We’re speaking at UA Europe 2011

We’ve been invited to speak at UA Europe 2011, which is being held in Brighton on 16th-17th June. Ellis Pratt will be speaking on:  You win! Getting users to RTFM using techniques from games.

It’s claimed that games are a powerful way of affecting user behaviour, so can we apply game theory to the provision of User Assistance and increase its uptake?

In this presentation, we’ll look at games such as Frequent Flyer Programmes, Google AdWords, as well as more recognisable games software. We’ll look at what makes makes some successful and others failures.

We’ll also look at how organisations are today applying game techniques to Web sites, Help files and support communities, in order to drive a positive response, participation and engagement from their users.

We hope to see you there.

The gamification of assistance (aka How to boast about your Help)

Gamification is the integration of game dynamics into any medium such as a Web site, Help file or community, in order to drive a positive response, participation and engagement from a target audience. It’s used by lots of organisations: airlines via Frequent Flyer Programmes, Google via AdWords, as well as more recognisable games software, such as Farmville.

It’s claimed that games are a powerful way of affecting user behaviour, so could game theory be applied to the provision of online Help to increase its uptake?

In The Role of Status Seeking in Online Communities: Giving the Gift of Experience, Joseph Lampel and Ajay Bhalla discovered that status was a key motivator in online communities and games. Users are motivated to be awarded “badges”, such as “Premier Executive Club” membership with an airline. So could we award badges to motivate users to use the Help? If so, what actions would we want to encourage, and how would we track and measure these actions?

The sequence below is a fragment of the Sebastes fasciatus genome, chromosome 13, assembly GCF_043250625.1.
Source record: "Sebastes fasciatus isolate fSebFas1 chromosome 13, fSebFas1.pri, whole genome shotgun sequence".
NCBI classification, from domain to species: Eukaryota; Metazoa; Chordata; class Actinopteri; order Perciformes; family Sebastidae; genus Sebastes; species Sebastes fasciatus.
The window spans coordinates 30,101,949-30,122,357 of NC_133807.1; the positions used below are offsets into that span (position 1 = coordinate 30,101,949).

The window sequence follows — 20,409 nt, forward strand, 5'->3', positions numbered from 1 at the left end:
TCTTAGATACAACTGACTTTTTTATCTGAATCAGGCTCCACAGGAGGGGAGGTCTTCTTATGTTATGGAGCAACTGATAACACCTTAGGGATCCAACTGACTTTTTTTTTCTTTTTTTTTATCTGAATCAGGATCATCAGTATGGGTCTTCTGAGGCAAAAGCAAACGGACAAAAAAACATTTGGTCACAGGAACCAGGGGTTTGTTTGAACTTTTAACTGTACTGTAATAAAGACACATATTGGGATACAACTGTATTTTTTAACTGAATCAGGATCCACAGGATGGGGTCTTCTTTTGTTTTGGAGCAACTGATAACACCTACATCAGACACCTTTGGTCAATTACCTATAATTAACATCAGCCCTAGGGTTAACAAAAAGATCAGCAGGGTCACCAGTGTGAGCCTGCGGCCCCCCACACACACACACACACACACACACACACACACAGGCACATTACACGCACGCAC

There might be a badge for users who:

  • have read the relevant Help page, before they contact Support regarding an issue (gaining the entitlement to make the call)
  • have read a number of pages of the Help (though this might imply the software is hard to use or the user is stupid!)
  • have assisted someone else who had a problem
  • have used the software in an advanced way.

Reading the Help could be a badge of honour. Indeed, there could even be points indicating how many people have been reading the online Help in a particular week (so the organisation can boast about the usefulness of your Help). There could also be “badges” for the Subject Matter Experts who share their knowledge to the Technical Author (or share their knowledge on the company intranet).

Such a system requires the ability to track user behaviour – whether they have read a particular Help page, for example. This suggests it’s more likely to be implemented where the Help is delivered via software such as Mindtouch, where user activity can be tracked and their input can be rated by other users.

There are challenges with this concept – defining the right behaviours you want to encourage, keeping people engaged in the activity, avoiding people being able to bend the rules, for example. There’s also a lot of overlap with Training and Support. However, gamification is appearing in many different places, so why not in User Assistance as well?

User Assistance: Prevention or cure?

In 2011, will we see a trend towards preventing users getting stuck, rather than curing them after they’ve got stuck?

User Interface design is preventative. Support is curative. User documentation is, in most cases, curative.

With new technologies for assisting users emerging, Technical Authors may have the opportunity to provide assistance before users get stuck. However, would they and their organisation be comfortable with this change? It is said that, in medicine, it’s more difficult to get funding for preventative measures than for curative medicines, even though the former can be significantly cheaper. Will this also be the case with User Assistance?

One way to tell if an organisation would be receptive to this idea is to assess the value it places on usability, compared to supporting users. Once again, it’s important to develop meaningful measures for the value and effect of Users Assistance. If it can be shown that greater value and significant savings can be made, by using this approach, then any decision may become more straightforward.